Gibson Reissue of the 1958 signing explore Sammy Hagar / Chickenfoot.
In which country was it made? (USA, Japan, Mexico, France ...)?
Guitar made in the USA with his white wig inside box made in Canada.
How many frets, what kind of micro as well as their configuration?
It has 22 frets and is equipped with a micro Burstbucker 3 in the bridge and a classic 57 'in the neck position while finishing zebra.
What type of bridge (Floyd, Wilkinson ...)?
Easel type tune o matic with stop bar chrome zamak and brand.
What are the settings (volume, tone, micro switch ...)?
Two volume, one tone knob and a three-position selector.
What kind of stick?
Mahogany neck glued 60s D-type with rosewood fingerboard.
For the body:
Finish "Red Rocker" and nitro lacquer with cream binding. I believe it is in three parts.
The handle is it enjoyable? Access to acute (recent freight) is it easy?
The neck is super nice, access to acute is the finger in the nose.
Ergonomics is it good (in terms of shape, weight ...)?
Ergonomics is correct, it is fun to play both sitting and standing, but I recommend a strap wide enough as it weighs when some weight!
Gets it easy to sound good?
Yes, the guitar is already set but I recommend playing on the volume of bb3 for a better rendering.
Are they suitable for your style of music?
It suits my style, I wanted a versatile guitar and it won. It really makes little coffee go from blues to metal with no problem thanks to the combination of BB3 and Classic 57.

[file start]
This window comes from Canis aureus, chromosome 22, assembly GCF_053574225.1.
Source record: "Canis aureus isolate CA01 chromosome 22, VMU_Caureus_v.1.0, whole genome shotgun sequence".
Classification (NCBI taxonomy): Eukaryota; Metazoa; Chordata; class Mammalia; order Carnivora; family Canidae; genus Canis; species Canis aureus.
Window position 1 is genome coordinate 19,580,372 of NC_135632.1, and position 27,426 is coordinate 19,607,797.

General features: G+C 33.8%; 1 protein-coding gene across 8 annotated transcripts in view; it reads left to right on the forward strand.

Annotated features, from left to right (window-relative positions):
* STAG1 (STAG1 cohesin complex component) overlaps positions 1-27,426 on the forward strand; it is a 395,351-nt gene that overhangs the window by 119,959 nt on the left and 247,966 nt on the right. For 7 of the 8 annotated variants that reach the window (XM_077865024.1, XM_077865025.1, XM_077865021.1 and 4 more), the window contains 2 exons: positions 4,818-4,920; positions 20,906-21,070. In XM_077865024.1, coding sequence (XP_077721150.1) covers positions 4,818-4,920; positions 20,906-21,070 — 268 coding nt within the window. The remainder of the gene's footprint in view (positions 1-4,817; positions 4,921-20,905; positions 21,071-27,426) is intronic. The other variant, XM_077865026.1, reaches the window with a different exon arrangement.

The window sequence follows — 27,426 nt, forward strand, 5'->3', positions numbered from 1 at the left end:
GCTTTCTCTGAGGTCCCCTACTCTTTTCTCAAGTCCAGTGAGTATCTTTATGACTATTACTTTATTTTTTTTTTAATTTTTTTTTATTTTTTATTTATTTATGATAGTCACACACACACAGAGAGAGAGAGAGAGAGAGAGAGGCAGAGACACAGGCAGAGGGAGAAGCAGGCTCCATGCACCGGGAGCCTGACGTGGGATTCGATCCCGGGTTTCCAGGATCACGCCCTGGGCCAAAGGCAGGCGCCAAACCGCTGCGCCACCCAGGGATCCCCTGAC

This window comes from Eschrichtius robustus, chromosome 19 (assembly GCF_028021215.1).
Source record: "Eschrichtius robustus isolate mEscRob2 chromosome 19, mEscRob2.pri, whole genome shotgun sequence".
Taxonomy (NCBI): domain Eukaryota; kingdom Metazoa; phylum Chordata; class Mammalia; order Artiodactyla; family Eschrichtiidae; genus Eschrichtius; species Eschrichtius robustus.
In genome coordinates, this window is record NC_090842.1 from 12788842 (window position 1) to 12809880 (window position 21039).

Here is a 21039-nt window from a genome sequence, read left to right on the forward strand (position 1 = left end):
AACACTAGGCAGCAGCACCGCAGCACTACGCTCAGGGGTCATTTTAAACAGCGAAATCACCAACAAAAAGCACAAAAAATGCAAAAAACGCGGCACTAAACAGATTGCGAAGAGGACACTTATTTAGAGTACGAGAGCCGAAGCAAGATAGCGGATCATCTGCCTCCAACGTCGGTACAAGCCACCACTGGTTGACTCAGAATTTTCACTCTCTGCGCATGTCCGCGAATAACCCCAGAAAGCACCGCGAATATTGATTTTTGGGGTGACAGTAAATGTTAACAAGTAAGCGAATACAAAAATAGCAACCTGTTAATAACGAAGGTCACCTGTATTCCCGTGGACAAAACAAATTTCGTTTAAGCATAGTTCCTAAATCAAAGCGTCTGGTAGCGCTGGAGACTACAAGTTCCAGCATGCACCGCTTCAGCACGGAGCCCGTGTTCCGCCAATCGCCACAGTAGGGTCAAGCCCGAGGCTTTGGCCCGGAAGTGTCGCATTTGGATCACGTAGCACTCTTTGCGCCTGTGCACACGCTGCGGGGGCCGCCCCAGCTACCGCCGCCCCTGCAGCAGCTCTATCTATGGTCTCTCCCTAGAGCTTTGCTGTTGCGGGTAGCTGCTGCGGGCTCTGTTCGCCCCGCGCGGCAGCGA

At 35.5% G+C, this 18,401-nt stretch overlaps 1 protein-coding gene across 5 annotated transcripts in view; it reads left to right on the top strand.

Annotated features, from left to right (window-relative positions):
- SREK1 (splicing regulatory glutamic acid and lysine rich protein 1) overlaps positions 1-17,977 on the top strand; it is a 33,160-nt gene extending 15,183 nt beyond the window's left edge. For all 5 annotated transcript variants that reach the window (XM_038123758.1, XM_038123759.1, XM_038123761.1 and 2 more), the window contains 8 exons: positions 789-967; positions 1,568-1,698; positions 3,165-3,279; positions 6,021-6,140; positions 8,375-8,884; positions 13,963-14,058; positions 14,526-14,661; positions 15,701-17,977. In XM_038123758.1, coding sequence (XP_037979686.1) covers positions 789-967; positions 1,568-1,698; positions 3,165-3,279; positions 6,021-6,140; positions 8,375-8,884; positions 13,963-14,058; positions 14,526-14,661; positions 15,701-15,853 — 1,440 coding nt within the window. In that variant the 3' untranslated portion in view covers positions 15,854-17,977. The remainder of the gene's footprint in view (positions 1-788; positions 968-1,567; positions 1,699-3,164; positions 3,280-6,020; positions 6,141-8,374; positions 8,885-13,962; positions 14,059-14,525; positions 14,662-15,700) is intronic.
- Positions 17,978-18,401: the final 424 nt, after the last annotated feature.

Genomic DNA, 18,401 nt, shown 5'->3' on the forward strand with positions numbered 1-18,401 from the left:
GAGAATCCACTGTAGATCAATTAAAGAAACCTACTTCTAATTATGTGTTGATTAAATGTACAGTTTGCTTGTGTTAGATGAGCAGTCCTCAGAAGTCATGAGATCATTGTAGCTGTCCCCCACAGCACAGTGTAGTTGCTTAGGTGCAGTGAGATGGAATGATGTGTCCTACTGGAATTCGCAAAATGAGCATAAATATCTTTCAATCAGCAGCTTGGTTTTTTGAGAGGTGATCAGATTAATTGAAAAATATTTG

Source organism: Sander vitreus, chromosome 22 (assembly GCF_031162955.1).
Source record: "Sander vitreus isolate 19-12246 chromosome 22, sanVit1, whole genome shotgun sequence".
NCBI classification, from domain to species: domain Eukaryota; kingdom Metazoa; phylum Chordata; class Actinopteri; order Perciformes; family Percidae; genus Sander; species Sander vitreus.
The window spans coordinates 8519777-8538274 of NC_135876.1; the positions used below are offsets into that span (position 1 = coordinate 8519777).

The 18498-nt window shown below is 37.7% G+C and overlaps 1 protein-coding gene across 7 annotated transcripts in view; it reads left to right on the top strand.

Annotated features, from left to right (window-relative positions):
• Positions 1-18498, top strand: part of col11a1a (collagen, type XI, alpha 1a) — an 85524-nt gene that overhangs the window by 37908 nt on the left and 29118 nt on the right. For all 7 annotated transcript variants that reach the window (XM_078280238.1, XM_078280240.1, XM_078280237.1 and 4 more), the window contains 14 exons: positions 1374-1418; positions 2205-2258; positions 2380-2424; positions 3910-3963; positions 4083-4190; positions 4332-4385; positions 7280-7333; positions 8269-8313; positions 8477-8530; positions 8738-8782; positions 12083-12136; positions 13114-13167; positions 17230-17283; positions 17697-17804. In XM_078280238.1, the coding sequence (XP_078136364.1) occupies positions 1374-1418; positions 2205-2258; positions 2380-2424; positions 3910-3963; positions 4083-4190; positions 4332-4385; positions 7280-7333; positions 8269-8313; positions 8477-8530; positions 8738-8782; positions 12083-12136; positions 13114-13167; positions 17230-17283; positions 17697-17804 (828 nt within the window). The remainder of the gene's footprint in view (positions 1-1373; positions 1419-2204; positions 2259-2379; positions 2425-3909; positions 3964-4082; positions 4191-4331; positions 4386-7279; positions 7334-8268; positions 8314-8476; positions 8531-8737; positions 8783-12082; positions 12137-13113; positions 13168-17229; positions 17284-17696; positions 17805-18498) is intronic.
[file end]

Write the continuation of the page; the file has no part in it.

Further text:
With what (s) amplifier (s) or effect (s) do you play?
I play with a Laboga Mr Hector plus a chorus pedal Tc Corona and also with a British Tech21 on my sound card.
What kind of sound you get and with what settings ("crystalline", "bold", ....)?
With BB3, the sound is rather fat remains in the minds Gibson, clean mics do not attack the ears with treble and distortion sound is rock and roll.
With the Classic 57 'sound is very bluesy and very warm.
How long have you been using?
I use it for about 2 months.
What is so special that you like most and least?
- The shape
- The color "vintage"
- The combination of micro
- Finishing the binding is weak (I may be unlucky) but remains correct
- The quality / price ratio
Did you try many other models before buying it?
I tried another model from Gibson and that is the most I've enjoyed both for its visual for his sonoritée and jouabilitée.
How do you rate the quality / price?
The price / quality ratio nine is a bit expensive (like any signatures) but if you can get it in occas' is spot on!
With experience, you do again this choice?
With the experience I would do this choice certainly.